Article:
Long and Short Reviews welcomes Corrina Lawson whose newest book Phoenix Legacy was released last fall. Corrina will give a $20 Amazon gift card to a random commenter on today’s interview.
Philip Drake is the hero of Phoenix Legacy and was inspired by River Phoenix’s character in the movie Running on Empty. In the movie, River is the son of two former 1960s radicals on the run from the law.
:His parents are pretty nice people but I started wondering how he might have turned out had his parents been abusive,” Corrina explained. “It made things very bad for Drake growing up. But it made things great as a writer, because he has so much to overcome.”
She’s currently working on the next book in the Phoenix Institute series, Ghost Phoenix. Originally, Corrina had intened the villain of the book to be the brother of the villain in Phoenix Legacy.
“Instead, my villain ended up being the hero of Ghost Phoenix,” Corrina said. “He’s an immortal prince who’s decided to chuck all of his past away and become a surfer dude. That makes him a ton of fun to write.”
Corrina has always made up stories and has been writing as long as she can remember.
“I told my mother when I was seven years old that I wanted to be a writer when I grew up. Thank God she didn’t laugh at me,” Corrina said. “I wrote my first fantasy story in high school, all in longhand, which tells you hold old I am. It was a mash-up of Tolkien’s elves and the world created by John Christopher in his Tripods trilogy. Even back then, I was mashing up genres.”
She has written twelve stories with six of them being published: Freya’s Gift, Dinah of Seneca, Eagle of Seneca, Phoenix Rising, Luminous, and Phoenix Legacy. Ghost Phoenix, one of the unpublished manuscripts, should be the next book in the Phoenix Institute series.
“Which is your favorite?” I wondered.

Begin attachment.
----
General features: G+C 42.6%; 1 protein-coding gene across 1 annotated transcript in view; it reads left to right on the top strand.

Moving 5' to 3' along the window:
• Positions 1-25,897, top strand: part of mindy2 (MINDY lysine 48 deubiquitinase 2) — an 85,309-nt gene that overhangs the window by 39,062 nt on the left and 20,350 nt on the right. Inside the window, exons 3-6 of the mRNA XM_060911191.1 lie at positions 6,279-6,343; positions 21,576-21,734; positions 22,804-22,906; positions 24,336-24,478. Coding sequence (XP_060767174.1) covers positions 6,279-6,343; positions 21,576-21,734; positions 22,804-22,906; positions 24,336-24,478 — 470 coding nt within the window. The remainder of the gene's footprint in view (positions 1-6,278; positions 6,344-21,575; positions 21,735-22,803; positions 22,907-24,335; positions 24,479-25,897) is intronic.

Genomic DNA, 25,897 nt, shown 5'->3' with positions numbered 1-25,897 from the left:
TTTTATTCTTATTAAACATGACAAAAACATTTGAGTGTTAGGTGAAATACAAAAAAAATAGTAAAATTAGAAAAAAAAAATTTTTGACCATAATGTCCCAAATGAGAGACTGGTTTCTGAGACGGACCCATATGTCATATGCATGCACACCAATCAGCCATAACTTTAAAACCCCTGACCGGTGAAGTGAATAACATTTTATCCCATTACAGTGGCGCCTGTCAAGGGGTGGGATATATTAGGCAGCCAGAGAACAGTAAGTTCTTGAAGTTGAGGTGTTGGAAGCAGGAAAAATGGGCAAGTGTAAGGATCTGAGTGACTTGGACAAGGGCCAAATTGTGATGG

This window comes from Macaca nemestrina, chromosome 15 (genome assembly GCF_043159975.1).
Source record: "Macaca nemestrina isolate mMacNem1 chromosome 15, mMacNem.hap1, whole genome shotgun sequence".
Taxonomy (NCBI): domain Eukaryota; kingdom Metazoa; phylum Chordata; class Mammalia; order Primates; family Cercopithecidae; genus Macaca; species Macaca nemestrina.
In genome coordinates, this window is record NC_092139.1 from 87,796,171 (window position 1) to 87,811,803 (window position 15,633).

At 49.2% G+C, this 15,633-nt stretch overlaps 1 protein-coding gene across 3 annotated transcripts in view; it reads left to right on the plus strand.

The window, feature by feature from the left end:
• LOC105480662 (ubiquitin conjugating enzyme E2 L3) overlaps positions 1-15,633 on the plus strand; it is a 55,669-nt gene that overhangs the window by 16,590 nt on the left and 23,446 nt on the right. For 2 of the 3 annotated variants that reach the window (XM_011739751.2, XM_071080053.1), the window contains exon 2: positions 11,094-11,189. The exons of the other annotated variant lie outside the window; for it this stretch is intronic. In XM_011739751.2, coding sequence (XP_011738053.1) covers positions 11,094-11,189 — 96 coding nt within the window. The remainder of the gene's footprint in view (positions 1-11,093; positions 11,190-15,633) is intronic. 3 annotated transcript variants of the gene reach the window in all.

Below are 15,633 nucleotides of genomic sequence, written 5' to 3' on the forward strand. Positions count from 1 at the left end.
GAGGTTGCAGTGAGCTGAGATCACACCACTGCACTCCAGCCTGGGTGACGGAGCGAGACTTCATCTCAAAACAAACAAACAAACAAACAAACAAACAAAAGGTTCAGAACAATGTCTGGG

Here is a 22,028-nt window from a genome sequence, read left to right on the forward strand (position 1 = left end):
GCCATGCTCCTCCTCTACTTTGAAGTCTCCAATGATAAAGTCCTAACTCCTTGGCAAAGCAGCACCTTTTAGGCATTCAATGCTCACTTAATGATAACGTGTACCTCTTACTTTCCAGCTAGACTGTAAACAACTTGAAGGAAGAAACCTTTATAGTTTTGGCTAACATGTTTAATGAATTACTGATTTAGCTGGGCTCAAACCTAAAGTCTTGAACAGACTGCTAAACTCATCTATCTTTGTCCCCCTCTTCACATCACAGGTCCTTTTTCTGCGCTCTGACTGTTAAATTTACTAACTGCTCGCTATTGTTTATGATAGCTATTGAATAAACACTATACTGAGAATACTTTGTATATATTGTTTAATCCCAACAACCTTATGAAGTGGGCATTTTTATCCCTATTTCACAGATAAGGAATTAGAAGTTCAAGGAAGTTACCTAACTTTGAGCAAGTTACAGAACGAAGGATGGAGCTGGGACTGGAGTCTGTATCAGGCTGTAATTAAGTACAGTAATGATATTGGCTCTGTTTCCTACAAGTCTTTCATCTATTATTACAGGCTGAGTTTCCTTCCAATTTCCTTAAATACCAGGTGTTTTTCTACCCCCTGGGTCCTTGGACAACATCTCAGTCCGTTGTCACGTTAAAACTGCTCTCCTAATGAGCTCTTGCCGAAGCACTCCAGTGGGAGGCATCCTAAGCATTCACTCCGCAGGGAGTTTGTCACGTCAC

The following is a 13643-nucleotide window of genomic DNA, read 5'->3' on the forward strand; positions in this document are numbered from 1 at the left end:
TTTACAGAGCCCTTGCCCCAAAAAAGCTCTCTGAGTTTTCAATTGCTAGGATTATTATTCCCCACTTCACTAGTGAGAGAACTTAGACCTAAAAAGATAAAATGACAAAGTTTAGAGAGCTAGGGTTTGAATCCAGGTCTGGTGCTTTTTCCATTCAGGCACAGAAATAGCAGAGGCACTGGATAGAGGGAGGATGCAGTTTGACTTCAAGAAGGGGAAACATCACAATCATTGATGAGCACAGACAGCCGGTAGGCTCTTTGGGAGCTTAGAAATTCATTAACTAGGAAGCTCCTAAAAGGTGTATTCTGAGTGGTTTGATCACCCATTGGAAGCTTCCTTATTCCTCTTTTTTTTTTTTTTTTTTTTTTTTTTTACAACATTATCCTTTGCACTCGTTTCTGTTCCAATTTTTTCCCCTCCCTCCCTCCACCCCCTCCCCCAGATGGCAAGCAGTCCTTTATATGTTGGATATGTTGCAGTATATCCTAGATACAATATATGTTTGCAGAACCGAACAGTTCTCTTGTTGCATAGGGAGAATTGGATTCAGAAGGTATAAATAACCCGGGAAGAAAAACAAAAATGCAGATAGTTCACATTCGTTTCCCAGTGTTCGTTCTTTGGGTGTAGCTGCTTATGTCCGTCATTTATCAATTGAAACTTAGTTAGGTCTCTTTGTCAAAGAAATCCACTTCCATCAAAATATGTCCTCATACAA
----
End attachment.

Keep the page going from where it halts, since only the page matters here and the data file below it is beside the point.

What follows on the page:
“I should say stuff like ‘I love all my books.’ And I do. But I know exactly what my favorite story is and it’s not published yet. That’s Above the Fold. The book is my crime reporter murder mystery romance, and I just adore the hell out of both my main characters, reporter Trisha Connell and security expert Edmund Grayson. They’re just a joy to write together.
“The story is my attempt to write a class romantic banter mystery, ala Castle or Remington Steele or the Thin Man series.”
“How do you develop your plot and characters?” I asked.
“Haphazardly,” she answered promptly. “I’m someone who starts with a general idea of the characters and their background plus an overall sense of the plot, including the ending. Then I start writing. When I get bored with what I’m writing, I throw in some sort of action—gunfights, fistfights, explosions, what have you—and see how the characters react and how that informs the plot.
“My first draft is more one long synopsis than an actual story and usually clocks in about 60,000 words. That’s about 20,000 words shorter than the final draft. Now that I know who my characters are and what’s going on in the plot, I insert scenes where needed or even move them around.
“I know other writers are weirded out by my ability to move chapters around in my rough drafts, dropping scenes from the second half into the first half, writing new scenes to transition between chapters, and expanding scenes already written, as if it’s all one big puzzle.”